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2021 is here. A new year, a fresh start, a new cycle. With the many events that transpired over the previous year, now is the time to pause, reflect and move forward. 

With the advent of a new year, New Year’s Resolutions are on everyones’ mind. As popular as they are, following them is an entirely different beast. 

Setting your goals and intentions for the new year is an incredible feeling. As amazing as accomplishing a goal feels, it’s extremely disappointing when we aren’t able to achieve them. Setting a goal and accomplishing it are two different things and new year’s resolutions are a prime candidate for disappointment down the line. 

As someone who expects a lot from themselves, falling short of my New Year’s Resolutions was non-negotiable. I would always begin the year with concrete, high expectations and I would always fall short of them. That failure would prompt an even more demanding set of resolutions and the cycle would begin again.

Eventually, I realized that setting New Year’s Resolutions simply was not working for me. I still wanted to have some intentions for the year, so I stopped coming up with resolutions and began making small, manageable goals for myself. If I wanted a large goal, I would break it up into smaller parts, each one with a general deadline.

Rather than specific resolutions like “go to the gym five times a week,” they are more like “take ten minutes to stretch at the end of the day.” Having concrete, yet small and attainable intentions made them easier to fulfill. Since they were smaller, I wouldn’t feel like I failed to meet my goals. This way, I’m able to meet my realistic expectations as well as gain a sense of fulfillment. 

I’ve also adopted a philosophy for setting my intentions 一 no more negative wording. Keeping them open-ended allows for more flexibility and open interpretation.  

“Go to the gym five times a week” turned into “move for 30 minutes every day.”

“Eat at least five servings of veggies” turned into “eat some veggies with your dinner.”  

While these are bite-sized goals, having the bar set low gave me the opportunity to expand on them if I felt like doing so that day. I was more likely to do more if I gave myself more leeway. So maybe the thirty-minute walk in my neighborhood turned into an hour stroll on the beach or eating one vegetable a day turned into having a salad with my lunch and some broccoli with my dinner. I love setting low expectations and surprising myself in the future.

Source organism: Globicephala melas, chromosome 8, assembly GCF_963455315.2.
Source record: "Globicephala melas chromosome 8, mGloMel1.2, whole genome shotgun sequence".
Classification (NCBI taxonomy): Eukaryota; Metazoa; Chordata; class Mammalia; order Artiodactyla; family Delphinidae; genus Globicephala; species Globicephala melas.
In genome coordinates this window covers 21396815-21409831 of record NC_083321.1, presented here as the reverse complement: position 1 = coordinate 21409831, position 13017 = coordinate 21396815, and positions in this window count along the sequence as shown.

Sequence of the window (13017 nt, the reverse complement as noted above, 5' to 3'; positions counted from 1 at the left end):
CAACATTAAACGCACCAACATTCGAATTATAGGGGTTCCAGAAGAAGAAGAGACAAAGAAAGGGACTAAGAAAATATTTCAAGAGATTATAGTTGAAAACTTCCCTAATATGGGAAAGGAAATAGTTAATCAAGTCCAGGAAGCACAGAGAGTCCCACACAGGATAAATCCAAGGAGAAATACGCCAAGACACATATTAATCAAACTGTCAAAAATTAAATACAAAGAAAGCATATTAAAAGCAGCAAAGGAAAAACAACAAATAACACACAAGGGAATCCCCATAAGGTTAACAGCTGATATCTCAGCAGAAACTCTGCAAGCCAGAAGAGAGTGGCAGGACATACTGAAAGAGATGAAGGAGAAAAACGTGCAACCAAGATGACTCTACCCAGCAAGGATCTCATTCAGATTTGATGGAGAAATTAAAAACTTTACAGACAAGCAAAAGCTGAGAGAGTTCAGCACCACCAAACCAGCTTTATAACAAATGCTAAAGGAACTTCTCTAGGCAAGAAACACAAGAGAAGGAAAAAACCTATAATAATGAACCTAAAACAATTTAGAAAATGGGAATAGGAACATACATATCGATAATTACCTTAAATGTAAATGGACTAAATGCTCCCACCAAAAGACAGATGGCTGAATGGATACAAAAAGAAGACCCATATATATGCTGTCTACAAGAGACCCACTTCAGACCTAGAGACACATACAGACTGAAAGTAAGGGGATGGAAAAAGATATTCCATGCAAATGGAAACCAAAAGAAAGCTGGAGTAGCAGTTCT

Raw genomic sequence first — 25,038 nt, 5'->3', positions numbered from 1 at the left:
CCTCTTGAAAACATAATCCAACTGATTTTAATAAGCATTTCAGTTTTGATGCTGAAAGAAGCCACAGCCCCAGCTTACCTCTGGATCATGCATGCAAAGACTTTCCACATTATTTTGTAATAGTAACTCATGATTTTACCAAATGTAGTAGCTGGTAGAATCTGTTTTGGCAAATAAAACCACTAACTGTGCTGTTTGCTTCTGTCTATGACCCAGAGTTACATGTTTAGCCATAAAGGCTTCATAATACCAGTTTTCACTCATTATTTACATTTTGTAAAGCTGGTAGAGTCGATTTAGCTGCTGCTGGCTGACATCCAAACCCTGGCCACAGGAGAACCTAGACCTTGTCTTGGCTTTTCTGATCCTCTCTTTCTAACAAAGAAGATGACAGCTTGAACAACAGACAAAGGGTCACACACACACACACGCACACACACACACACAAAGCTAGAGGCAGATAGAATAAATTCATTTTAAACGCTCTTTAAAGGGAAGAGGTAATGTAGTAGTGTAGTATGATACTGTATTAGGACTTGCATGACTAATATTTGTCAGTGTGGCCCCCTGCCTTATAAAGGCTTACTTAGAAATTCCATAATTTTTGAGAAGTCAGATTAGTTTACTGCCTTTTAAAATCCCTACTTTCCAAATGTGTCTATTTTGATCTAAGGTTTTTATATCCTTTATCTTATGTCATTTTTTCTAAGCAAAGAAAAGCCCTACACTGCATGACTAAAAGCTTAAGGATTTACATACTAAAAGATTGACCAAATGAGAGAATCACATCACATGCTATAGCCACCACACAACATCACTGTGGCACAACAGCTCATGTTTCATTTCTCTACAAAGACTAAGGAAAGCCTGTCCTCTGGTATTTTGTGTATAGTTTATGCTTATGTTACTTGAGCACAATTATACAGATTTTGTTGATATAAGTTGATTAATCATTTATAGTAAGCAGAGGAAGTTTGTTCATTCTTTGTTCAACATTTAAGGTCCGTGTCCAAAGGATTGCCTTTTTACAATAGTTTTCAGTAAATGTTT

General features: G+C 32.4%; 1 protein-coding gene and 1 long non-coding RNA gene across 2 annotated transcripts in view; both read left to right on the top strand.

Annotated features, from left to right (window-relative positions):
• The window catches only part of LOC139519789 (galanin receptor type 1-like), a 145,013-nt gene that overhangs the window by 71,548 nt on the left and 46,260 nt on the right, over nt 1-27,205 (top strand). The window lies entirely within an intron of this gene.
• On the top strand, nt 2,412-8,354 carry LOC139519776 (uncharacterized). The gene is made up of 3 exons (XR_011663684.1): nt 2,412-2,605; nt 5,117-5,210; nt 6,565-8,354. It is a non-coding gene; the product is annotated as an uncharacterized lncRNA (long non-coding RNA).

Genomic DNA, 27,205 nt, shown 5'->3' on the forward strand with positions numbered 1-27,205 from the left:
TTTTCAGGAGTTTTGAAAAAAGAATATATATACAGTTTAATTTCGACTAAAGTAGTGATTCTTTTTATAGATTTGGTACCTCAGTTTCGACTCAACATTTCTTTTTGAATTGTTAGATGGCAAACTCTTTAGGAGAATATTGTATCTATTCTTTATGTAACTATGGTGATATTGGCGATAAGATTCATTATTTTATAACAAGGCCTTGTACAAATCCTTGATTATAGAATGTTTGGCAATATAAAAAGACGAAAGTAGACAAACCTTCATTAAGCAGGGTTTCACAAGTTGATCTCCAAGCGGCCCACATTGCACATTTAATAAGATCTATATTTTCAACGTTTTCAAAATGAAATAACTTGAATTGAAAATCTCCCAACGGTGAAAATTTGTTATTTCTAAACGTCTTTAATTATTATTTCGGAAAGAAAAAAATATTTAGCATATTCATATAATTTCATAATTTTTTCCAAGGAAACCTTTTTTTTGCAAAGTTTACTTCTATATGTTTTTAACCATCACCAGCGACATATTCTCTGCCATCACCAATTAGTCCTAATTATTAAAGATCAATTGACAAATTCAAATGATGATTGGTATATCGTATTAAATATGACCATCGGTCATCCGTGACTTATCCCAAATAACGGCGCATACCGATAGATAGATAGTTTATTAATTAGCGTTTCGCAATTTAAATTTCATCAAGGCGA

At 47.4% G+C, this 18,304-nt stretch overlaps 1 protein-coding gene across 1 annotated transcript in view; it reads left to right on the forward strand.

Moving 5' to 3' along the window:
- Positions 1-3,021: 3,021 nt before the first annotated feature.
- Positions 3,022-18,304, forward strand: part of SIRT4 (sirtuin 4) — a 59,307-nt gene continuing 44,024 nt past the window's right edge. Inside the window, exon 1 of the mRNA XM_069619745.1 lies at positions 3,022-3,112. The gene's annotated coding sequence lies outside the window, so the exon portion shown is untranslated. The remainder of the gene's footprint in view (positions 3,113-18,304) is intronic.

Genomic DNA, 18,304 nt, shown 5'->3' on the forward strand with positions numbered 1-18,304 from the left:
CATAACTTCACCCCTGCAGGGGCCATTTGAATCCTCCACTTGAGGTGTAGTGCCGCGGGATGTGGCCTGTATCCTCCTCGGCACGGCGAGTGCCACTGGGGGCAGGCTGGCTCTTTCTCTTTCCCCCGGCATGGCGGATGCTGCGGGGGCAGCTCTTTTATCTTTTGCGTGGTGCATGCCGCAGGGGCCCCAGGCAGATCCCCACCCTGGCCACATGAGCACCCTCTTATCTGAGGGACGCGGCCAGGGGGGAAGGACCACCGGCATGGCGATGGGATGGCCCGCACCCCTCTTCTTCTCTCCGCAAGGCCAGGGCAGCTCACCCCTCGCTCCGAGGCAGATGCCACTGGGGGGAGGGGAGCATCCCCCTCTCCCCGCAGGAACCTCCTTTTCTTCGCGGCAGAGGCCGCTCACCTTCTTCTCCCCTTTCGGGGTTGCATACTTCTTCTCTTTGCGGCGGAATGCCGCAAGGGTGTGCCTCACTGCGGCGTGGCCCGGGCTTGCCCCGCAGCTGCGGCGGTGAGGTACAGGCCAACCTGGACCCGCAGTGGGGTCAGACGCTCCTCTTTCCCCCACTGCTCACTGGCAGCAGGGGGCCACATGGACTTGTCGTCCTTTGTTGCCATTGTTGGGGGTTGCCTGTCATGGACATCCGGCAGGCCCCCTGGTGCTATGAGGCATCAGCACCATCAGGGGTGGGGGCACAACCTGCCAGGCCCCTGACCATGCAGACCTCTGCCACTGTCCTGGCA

Over the last few years, I’ve learned that language really affects your mindset. Having a positive, open-minded outlook on the year instead of setting restrictive resolutions has helped to shift my priorities. I felt freer and my goals became something I wanted to do, not something that I felt like I had to do. 

This article is not just to bash New Year’s Resolutions. I think that they are a great way to frame the upcoming year, however unrealistic they tend to be –kudos if you are one of the people who are able to keep them! For those of us, myself included, who are unable to keep organized, hate falling short, or set too high expectations, setting a loose framework is a more attainable and healthier alternative to concrete resolutions, and something to consider doing this year, or in any future year.

I am a senior at the University of San Francisco, majoring in Biology and minoring in Biochemistry. I am from Monterey, California where you can find me kayaking, surfing, or baking!
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